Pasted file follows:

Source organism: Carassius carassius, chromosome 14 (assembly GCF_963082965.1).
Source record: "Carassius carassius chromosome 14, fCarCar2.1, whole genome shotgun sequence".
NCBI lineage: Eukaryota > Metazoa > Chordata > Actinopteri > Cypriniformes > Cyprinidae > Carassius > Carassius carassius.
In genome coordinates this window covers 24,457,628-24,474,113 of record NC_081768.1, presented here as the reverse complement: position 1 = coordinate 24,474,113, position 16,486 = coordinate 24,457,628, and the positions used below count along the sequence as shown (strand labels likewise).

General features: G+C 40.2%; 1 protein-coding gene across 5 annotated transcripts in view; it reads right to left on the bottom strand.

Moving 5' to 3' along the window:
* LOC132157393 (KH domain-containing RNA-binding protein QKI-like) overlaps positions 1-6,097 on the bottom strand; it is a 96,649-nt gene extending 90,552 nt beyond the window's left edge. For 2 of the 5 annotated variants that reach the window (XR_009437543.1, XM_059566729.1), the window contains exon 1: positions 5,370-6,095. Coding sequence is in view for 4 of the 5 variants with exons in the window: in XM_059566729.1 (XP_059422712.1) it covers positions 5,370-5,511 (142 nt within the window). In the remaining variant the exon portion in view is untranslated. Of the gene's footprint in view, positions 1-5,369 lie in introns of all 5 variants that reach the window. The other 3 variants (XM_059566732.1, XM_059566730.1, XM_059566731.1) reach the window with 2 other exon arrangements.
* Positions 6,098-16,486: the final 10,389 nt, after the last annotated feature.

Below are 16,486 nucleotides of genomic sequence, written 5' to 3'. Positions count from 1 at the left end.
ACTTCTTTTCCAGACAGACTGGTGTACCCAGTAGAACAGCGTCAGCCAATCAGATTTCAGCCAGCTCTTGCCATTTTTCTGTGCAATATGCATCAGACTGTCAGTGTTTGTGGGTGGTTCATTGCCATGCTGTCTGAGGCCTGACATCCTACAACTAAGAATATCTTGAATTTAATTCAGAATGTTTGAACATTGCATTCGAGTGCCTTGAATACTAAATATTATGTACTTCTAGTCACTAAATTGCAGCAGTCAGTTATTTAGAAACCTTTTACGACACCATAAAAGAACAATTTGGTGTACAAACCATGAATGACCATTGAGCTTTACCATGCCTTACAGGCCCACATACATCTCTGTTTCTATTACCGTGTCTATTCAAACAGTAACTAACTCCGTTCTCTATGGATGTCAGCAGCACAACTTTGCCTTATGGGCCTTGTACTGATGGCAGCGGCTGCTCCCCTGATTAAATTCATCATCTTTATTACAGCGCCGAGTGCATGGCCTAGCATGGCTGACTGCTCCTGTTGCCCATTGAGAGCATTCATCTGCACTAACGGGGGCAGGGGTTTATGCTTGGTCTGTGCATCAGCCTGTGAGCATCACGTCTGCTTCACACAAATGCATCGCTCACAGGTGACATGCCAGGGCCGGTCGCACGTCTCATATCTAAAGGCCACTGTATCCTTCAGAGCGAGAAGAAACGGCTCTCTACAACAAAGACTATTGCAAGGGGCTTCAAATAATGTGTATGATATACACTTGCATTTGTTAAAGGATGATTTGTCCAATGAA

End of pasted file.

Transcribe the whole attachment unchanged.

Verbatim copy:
Source organism: Carassius carassius, chromosome 14 (assembly GCF_963082965.1).
Source record: "Carassius carassius chromosome 14, fCarCar2.1, whole genome shotgun sequence".
NCBI lineage: Eukaryota > Metazoa > Chordata > Actinopteri > Cypriniformes > Cyprinidae > Carassius > Carassius carassius.
In genome coordinates this window covers 24,457,628-24,474,113 of record NC_081768.1, presented here as the reverse complement: position 1 = coordinate 24,474,113, position 16,486 = coordinate 24,457,628, and the positions used below count along the sequence as shown (strand labels likewise).

General features: G+C 40.2%; 1 protein-coding gene across 5 annotated transcripts in view; it reads right to left on the bottom strand.

Moving 5' to 3' along the window:
* LOC132157393 (KH domain-containing RNA-binding protein QKI-like) overlaps positions 1-6,097 on the bottom strand; it is a 96,649-nt gene extending 90,552 nt beyond the window's left edge. For 2 of the 5 annotated variants that reach the window (XR_009437543.1, XM_059566729.1), the window contains exon 1: positions 5,370-6,095. Coding sequence is in view for 4 of the 5 variants with exons in the window: in XM_059566729.1 (XP_059422712.1) it covers positions 5,370-5,511 (142 nt within the window). In the remaining variant the exon portion in view is untranslated. Of the gene's footprint in view, positions 1-5,369 lie in introns of all 5 variants that reach the window. The other 3 variants (XM_059566732.1, XM_059566730.1, XM_059566731.1) reach the window with 2 other exon arrangements.
* Positions 6,098-16,486: the final 10,389 nt, after the last annotated feature.

Below are 16,486 nucleotides of genomic sequence, written 5' to 3'. Positions count from 1 at the left end.
ACTTCTTTTCCAGACAGACTGGTGTACCCAGTAGAACAGCGTCAGCCAATCAGATTTCAGCCAGCTCTTGCCATTTTTCTGTGCAATATGCATCAGACTGTCAGTGTTTGTGGGTGGTTCATTGCCATGCTGTCTGAGGCCTGACATCCTACAACTAAGAATATCTTGAATTTAATTCAGAATGTTTGAACATTGCATTCGAGTGCCTTGAATACTAAATATTATGTACTTCTAGTCACTAAATTGCAGCAGTCAGTTATTTAGAAACCTTTTACGACACCATAAAAGAACAATTTGGTGTACAAACCATGAATGACCATTGAGCTTTACCATGCCTTACAGGCCCACATACATCTCTGTTTCTATTACCGTGTCTATTCAAACAGTAACTAACTCCGTTCTCTATGGATGTCAGCAGCACAACTTTGCCTTATGGGCCTTGTACTGATGGCAGCGGCTGCTCCCCTGATTAAATTCATCATCTTTATTACAGCGCCGAGTGCATGGCCTAGCATGGCTGACTGCTCCTGTTGCCCATTGAGAGCATTCATCTGCACTAACGGGGGCAGGGGTTTATGCTTGGTCTGTGCATCAGCCTGTGAGCATCACGTCTGCTTCACACAAATGCATCGCTCACAGGTGACATGCCAGGGCCGGTCGCACGTCTCATATCTAAAGGCCACTGTATCCTTCAGAGCGAGAAGAAACGGCTCTCTACAACAAAGACTATTGCAAGGGGCTTCAAATAATGTGTATGATATACACTTGCATTTGTTAAAGGATGATTTGTCCAATGAA